the ladies of st. barbara’s catholic church of vulcan, michigan put out a cookbook each year.
i’ve always loved the thing. the book, with notes from my mother actually lived through a tornado which took mom home. when i found in in the rubble, i swear i heard the voice of my mother say, “this is how you will keep us alive. set the table. cook the food and when you do, tell you children the story of who we were.”
it’s a true story, but it’s not a story for today.
suffice to say, they recipes are sturdy stock, made of things like “oleo and eagle brand”
be 5 recipes for “hot dish”
you’d get one from the pollocks, like the opolkas
one from the swedes and finn, who always want to coat things with catsup and bake it,
the italians, like the spinetti’s and vacellios who’s recipe we be just like the pollocks, but always seemed to taste better.
they must have had a secret.
recipes for things snacks gone for generations now-like “chow chow” and kanadele.
it was “make due with what ya got, kind food”
from miners and immigrants .
in this hole-punched treasure is the recipe or angel candy from jean vecellio.
aaron vecellio was in my class.
he was tall and pimply and his parents own the furniture store on 14.
this is his grandma’s recipe:
1 1/2 sugar
1/4 corn syrup
3 t baking soda
1/4c hot instant coffee
cook till 310 degrees. pour on sheet. cool. break. may be dropped in melted chocolate (which it always was)
there is real magic in the process, the ritual of the christmas cookie. it brings out the best in us.
something about the crisco seems to smooth things over.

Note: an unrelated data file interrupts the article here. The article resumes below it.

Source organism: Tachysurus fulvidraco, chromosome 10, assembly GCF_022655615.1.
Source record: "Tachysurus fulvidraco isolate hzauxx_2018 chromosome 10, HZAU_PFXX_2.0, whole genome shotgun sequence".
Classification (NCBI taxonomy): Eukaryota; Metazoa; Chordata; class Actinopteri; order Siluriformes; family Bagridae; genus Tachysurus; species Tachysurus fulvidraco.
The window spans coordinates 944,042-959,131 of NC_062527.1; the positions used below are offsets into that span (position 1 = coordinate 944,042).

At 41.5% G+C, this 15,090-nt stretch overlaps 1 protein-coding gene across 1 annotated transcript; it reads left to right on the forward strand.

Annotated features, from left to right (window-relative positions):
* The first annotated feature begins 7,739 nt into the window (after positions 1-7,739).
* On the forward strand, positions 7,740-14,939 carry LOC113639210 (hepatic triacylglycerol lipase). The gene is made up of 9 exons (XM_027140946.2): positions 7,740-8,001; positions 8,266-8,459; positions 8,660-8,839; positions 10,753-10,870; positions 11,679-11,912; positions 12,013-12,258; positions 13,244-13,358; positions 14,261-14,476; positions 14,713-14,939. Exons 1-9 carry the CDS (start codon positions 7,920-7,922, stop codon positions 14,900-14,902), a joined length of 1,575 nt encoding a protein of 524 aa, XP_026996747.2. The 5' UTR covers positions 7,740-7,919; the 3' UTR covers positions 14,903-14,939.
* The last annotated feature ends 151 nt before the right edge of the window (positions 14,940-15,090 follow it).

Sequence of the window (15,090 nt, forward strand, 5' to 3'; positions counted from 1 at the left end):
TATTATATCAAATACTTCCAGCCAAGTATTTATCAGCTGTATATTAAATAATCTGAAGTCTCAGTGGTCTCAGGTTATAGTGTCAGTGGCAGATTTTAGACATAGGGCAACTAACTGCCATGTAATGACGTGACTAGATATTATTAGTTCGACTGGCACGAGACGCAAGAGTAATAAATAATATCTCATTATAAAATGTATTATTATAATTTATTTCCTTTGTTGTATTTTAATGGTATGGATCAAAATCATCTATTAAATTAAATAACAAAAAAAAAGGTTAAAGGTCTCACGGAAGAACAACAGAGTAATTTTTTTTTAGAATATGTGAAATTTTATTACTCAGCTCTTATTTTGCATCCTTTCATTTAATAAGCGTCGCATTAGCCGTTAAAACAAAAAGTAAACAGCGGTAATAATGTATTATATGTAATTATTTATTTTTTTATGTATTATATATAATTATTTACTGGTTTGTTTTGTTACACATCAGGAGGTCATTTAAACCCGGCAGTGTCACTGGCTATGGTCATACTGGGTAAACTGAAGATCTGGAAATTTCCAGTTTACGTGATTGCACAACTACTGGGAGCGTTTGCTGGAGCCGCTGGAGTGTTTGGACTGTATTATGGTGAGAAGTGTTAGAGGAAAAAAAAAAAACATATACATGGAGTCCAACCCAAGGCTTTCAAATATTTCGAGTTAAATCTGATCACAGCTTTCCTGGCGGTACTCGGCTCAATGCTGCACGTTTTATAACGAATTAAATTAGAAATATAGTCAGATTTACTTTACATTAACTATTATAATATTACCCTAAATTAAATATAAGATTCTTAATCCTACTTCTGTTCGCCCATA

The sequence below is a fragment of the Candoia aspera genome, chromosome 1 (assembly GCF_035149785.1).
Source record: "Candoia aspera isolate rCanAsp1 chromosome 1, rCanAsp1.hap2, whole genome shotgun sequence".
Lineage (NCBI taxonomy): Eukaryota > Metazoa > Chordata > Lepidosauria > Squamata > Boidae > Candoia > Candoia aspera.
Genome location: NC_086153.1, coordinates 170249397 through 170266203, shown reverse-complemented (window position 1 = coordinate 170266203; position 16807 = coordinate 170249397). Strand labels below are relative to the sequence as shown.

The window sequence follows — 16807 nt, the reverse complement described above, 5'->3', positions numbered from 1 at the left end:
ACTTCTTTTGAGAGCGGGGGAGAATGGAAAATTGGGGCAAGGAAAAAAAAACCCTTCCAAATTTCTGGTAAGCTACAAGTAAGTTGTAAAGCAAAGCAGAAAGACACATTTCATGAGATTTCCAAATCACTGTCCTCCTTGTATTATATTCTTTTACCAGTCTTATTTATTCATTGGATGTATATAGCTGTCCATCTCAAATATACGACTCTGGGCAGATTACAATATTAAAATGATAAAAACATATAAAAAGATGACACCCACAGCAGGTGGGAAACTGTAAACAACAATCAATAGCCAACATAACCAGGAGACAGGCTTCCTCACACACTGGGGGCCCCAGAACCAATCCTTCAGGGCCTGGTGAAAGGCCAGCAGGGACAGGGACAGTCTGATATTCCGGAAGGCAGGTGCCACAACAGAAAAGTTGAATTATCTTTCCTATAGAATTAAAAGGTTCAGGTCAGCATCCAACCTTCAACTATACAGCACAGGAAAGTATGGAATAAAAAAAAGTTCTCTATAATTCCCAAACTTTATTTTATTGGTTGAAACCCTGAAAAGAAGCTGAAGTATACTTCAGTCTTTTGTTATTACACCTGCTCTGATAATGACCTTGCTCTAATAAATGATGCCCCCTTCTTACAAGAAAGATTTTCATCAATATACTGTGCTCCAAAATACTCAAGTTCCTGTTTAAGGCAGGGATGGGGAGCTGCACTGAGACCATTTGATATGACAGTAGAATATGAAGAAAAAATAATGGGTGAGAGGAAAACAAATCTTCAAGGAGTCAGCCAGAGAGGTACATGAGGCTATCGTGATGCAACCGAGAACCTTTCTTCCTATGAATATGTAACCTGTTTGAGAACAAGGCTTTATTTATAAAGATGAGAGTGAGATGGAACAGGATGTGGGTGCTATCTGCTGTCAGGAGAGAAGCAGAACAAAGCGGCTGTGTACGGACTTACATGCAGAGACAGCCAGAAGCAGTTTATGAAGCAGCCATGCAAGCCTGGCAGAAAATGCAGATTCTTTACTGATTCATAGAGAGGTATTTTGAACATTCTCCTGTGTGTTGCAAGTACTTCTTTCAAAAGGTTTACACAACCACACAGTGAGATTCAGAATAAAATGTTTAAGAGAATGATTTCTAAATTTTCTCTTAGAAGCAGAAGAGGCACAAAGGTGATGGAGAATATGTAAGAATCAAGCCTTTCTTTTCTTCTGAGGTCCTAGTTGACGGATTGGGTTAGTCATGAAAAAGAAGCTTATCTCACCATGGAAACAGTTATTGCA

when the ladies and their familys bring the confections in tins to the church for the swap-the sugar in the air softens the blow of hurts from the year passing. the time your kid did this or that to mine, or your husband gave my husband the business at work.
it crumbles like-well-like cookies.
everyone has their favorite. mine’s the truffle. it’s not in the st. baraba’s cook book. the recipe is one i found online and it’s prefect and simple.
dark chocolate pieces
my hubby and kids love the peanut butter ones with the kisses and joseph (although he forgets until their on the table) is 100% partial to the russian tea cake.
my great grandma k was a diabetic. a diagnosis which she rebuked and ignored.
bon bons were he favorite.
she kept a stash of them on the breeze way of my grandmas house.
she must have trusted me, becasue i saw her pull the tin and scraf a few several times a day at christmas time.
the aunt’s would talk about the skandle in the kitchen over bubbling pasta sauce.
i didn’t like them much. thought they were to sweet, still each year i roll them up.
i could make them in my sleep. they’re in my blood, i think. funny how that happens. but it doesn’t just happen. that’s why each year i call my kids to the kitchen when it’s time to make “grandma’s bon bons.”
funny too, how someday-i will be the “grandma” behind the bons bons.
life is to short to hold a grudge-or even a secret recipe.
i’ll let you in on a little secret.
i’m sure it’s okay.
it’s amazing how flavors are caught in time.
they way they suspend like baked meringues.
there’s something about it the binds us together.